Britons had to work until Thursday May 14 just to earn enough money to cover all the tax they must pay during 2009, research showed.
The Adam Smith Institute said it would take the average worker 134 days to earn the money they would hand over to the Government through income tax, National Insurance, VAT and other taxes.
But it warned that once government borrowing was factored in, people would have to work until June 25 before all Government expenditure had been covered - the worst figure since 1984.
The group said the gap between Tax Freedom Day based on actual revenues and Tax Freedom Day based on Government spending was now the widest it had been since the early 1970s, and possibly since the Second World War.
It added that the June 25 date was also likely to be too early, as the Government's borrowing forecasts were likely to be optimistic, and the actual day was likely to be pushed back beyond the half year mark.
Gabriel Stein, chief economist at Lombard Street Research who calculates Tax Freedom Day, said: "Running up deficits can be described as a form of deferred taxation.
"The effect will be that when the economy recovers - as it will eventually do - the UK tax burden is likely to rise much faster than would otherwise have been the case and Tax Freedom Day is likely to creep later and later in the year."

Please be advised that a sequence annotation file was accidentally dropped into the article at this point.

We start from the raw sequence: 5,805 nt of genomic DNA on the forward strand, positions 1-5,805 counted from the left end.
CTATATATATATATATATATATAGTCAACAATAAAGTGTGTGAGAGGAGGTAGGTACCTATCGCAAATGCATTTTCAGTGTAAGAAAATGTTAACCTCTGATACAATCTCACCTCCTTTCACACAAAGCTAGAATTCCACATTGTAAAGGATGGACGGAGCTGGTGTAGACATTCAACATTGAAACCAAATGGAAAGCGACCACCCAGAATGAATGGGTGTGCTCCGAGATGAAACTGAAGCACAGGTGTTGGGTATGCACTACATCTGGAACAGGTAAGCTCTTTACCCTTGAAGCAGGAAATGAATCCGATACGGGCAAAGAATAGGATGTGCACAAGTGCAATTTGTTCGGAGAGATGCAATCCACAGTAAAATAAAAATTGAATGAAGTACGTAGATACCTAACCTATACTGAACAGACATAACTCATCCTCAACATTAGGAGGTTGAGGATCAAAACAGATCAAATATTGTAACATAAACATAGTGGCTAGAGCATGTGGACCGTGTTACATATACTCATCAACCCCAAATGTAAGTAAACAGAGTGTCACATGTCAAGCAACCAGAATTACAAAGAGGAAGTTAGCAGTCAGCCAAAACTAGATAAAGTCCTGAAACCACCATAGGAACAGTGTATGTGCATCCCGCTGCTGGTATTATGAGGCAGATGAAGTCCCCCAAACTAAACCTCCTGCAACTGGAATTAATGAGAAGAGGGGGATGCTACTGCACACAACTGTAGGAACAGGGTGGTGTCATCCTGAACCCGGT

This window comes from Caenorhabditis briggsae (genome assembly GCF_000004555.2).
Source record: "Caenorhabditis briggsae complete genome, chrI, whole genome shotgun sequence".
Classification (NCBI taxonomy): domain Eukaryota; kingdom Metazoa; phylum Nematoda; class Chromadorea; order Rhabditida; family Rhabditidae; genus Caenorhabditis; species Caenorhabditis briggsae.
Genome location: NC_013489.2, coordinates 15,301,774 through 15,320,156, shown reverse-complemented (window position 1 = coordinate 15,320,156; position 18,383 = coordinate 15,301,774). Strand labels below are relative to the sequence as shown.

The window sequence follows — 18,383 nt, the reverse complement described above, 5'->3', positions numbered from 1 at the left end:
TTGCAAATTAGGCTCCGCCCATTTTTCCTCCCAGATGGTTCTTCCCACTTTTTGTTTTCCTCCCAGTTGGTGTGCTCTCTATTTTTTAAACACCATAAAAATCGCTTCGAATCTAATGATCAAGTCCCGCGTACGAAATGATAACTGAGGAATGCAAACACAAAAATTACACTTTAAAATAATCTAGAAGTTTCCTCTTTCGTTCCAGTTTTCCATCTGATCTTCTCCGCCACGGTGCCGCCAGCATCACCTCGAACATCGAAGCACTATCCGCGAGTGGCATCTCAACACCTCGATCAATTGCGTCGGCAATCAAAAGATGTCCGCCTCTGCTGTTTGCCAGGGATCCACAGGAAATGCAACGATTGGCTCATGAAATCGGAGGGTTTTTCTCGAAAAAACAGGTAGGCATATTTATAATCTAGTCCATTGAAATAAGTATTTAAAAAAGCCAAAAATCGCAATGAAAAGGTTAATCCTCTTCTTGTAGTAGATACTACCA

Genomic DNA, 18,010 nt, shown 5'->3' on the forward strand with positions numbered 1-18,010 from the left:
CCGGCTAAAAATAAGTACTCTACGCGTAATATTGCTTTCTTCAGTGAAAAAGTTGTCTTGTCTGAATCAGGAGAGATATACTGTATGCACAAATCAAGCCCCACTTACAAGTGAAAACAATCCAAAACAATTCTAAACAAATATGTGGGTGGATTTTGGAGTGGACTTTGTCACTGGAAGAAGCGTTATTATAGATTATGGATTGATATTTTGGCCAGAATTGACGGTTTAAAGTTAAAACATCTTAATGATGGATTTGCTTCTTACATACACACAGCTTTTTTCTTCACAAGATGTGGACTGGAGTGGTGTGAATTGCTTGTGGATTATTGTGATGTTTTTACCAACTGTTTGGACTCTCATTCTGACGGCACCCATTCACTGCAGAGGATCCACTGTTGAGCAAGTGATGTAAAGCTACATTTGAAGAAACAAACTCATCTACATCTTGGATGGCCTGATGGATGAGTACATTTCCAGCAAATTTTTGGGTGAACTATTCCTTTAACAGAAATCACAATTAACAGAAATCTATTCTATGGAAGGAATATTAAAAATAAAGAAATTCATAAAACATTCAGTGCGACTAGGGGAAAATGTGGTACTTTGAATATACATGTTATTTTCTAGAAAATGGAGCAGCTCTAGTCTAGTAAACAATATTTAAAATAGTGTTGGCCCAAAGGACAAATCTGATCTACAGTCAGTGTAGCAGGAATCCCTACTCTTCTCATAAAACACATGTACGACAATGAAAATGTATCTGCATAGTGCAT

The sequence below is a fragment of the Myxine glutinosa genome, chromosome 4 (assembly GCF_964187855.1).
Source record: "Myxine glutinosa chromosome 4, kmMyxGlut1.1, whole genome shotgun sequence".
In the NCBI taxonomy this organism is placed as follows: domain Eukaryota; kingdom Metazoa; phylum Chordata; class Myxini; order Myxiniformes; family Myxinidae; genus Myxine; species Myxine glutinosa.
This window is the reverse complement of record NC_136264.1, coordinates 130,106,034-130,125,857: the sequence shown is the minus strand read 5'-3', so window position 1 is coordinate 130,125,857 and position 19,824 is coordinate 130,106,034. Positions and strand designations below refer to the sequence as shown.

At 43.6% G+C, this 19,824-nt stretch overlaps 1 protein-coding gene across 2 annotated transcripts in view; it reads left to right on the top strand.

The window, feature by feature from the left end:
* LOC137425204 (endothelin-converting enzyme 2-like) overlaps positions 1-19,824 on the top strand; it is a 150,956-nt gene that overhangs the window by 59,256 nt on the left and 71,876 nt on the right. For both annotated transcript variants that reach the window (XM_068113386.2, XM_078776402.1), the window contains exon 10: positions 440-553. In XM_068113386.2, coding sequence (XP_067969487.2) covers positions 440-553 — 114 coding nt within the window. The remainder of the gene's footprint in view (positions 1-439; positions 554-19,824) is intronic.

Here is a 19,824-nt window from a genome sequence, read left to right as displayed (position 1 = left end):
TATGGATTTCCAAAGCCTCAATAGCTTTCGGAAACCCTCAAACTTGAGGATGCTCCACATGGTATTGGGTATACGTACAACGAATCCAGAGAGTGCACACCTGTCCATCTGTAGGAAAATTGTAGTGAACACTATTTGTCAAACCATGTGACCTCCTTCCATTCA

The group said that although Tax Freedom Day this year was the earliest since 1973, this was only because it reflected the amount of money actually raised through taxes, which have fallen due to rising unemployment and business failures.
It added that the Government's preferences for stealth taxes in the past few years meant it was becoming harder for people to understand how much tax they were paying.
Eamonn Butler, head of the Adam Smith Institute, said: "The average person spends four-and-a-half months of the year working for Gordon Brown. May 14 is the day when we have worked off our tax bill and at last start working for ourselves."
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